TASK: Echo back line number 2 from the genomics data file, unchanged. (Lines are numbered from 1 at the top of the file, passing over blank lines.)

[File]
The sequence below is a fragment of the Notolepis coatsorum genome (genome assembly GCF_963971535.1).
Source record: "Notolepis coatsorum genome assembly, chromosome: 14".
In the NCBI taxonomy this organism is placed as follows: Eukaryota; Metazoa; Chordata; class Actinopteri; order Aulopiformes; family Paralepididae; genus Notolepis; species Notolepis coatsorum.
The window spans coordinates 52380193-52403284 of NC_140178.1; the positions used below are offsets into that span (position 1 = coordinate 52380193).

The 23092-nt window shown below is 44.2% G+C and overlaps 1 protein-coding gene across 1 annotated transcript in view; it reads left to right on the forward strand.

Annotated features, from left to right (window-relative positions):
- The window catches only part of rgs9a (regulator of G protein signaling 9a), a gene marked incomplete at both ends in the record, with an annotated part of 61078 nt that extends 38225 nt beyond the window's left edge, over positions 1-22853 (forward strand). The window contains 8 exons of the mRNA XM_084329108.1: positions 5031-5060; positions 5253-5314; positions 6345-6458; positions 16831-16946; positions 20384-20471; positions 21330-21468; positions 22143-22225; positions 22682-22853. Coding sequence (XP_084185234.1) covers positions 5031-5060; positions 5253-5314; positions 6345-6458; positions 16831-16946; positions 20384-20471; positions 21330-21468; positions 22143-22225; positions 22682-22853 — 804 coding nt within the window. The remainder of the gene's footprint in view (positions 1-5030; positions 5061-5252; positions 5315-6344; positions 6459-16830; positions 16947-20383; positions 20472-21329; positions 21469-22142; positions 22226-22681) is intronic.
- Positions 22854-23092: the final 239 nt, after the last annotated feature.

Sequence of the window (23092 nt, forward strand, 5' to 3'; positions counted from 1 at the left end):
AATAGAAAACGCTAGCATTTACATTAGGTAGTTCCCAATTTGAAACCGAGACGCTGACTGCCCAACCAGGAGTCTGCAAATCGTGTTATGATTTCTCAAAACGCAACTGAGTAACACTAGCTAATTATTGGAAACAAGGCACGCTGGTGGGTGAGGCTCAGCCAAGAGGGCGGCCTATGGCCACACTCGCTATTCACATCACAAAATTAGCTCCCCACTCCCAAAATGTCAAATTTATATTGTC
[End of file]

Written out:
Source record: "Notolepis coatsorum genome assembly, chromosome: 14".